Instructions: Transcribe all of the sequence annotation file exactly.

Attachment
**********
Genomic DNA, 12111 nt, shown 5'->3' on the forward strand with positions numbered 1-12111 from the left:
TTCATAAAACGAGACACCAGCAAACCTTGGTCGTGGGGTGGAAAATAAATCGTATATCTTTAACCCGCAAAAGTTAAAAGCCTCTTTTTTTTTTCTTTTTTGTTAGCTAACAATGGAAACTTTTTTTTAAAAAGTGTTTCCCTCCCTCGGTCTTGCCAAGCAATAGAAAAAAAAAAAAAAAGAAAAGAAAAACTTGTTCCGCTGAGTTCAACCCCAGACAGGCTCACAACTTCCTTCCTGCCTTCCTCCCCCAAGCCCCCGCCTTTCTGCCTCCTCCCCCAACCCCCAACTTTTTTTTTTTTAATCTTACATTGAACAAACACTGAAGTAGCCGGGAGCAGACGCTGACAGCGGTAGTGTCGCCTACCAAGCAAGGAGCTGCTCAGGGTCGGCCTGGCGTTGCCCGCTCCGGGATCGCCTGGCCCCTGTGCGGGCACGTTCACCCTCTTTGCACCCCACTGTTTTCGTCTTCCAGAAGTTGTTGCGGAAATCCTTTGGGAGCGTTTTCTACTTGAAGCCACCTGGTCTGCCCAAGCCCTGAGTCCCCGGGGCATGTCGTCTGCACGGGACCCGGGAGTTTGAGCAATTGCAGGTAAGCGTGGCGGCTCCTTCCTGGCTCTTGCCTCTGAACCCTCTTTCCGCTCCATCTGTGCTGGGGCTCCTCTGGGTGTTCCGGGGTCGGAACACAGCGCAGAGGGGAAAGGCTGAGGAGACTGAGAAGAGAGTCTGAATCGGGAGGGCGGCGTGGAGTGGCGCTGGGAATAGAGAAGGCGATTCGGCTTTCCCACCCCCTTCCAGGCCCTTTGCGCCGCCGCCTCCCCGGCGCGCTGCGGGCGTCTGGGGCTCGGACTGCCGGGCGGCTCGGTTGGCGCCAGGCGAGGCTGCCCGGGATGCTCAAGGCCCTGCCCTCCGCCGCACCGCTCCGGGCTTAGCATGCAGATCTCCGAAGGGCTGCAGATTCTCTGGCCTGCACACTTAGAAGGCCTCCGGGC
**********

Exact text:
Genomic DNA, 12111 nt, shown 5'->3' on the forward strand with positions numbered 1-12111 from the left:
TTCATAAAACGAGACACCAGCAAACCTTGGTCGTGGGGTGGAAAATAAATCGTATATCTTTAACCCGCAAAAGTTAAAAGCCTCTTTTTTTTTTCTTTTTTGTTAGCTAACAATGGAAACTTTTTTTTAAAAAGTGTTTCCCTCCCTCGGTCTTGCCAAGCAATAGAAAAAAAAAAAAAAAGAAAAGAAAAACTTGTTCCGCTGAGTTCAACCCCAGACAGGCTCACAACTTCCTTCCTGCCTTCCTCCCCCAAGCCCCCGCCTTTCTGCCTCCTCCCCCAACCCCCAACTTTTTTTTTTTTAATCTTACATTGAACAAACACTGAAGTAGCCGGGAGCAGACGCTGACAGCGGTAGTGTCGCCTACCAAGCAAGGAGCTGCTCAGGGTCGGCCTGGCGTTGCCCGCTCCGGGATCGCCTGGCCCCTGTGCGGGCACGTTCACCCTCTTTGCACCCCACTGTTTTCGTCTTCCAGAAGTTGTTGCGGAAATCCTTTGGGAGCGTTTTCTACTTGAAGCCACCTGGTCTGCCCAAGCCCTGAGTCCCCGGGGCATGTCGTCTGCACGGGACCCGGGAGTTTGAGCAATTGCAGGTAAGCGTGGCGGCTCCTTCCTGGCTCTTGCCTCTGAACCCTCTTTCCGCTCCATCTGTGCTGGGGCTCCTCTGGGTGTTCCGGGGTCGGAACACAGCGCAGAGGGGAAAGGCTGAGGAGACTGAGAAGAGAGTCTGAATCGGGAGGGCGGCGTGGAGTGGCGCTGGGAATAGAGAAGGCGATTCGGCTTTCCCACCCCCTTCCAGGCCCTTTGCGCCGCCGCCTCCCCGGCGCGCTGCGGGCGTCTGGGGCTCGGACTGCCGGGCGGCTCGGTTGGCGCCAGGCGAGGCTGCCCGGGATGCTCAAGGCCCTGCCCTCCGCCGCACCGCTCCGGGCTTAGCATGCAGATCTCCGAAGGGCTGCAGATTCTCTGGCCTGCACACTTAGAAGGCCTCCGGGC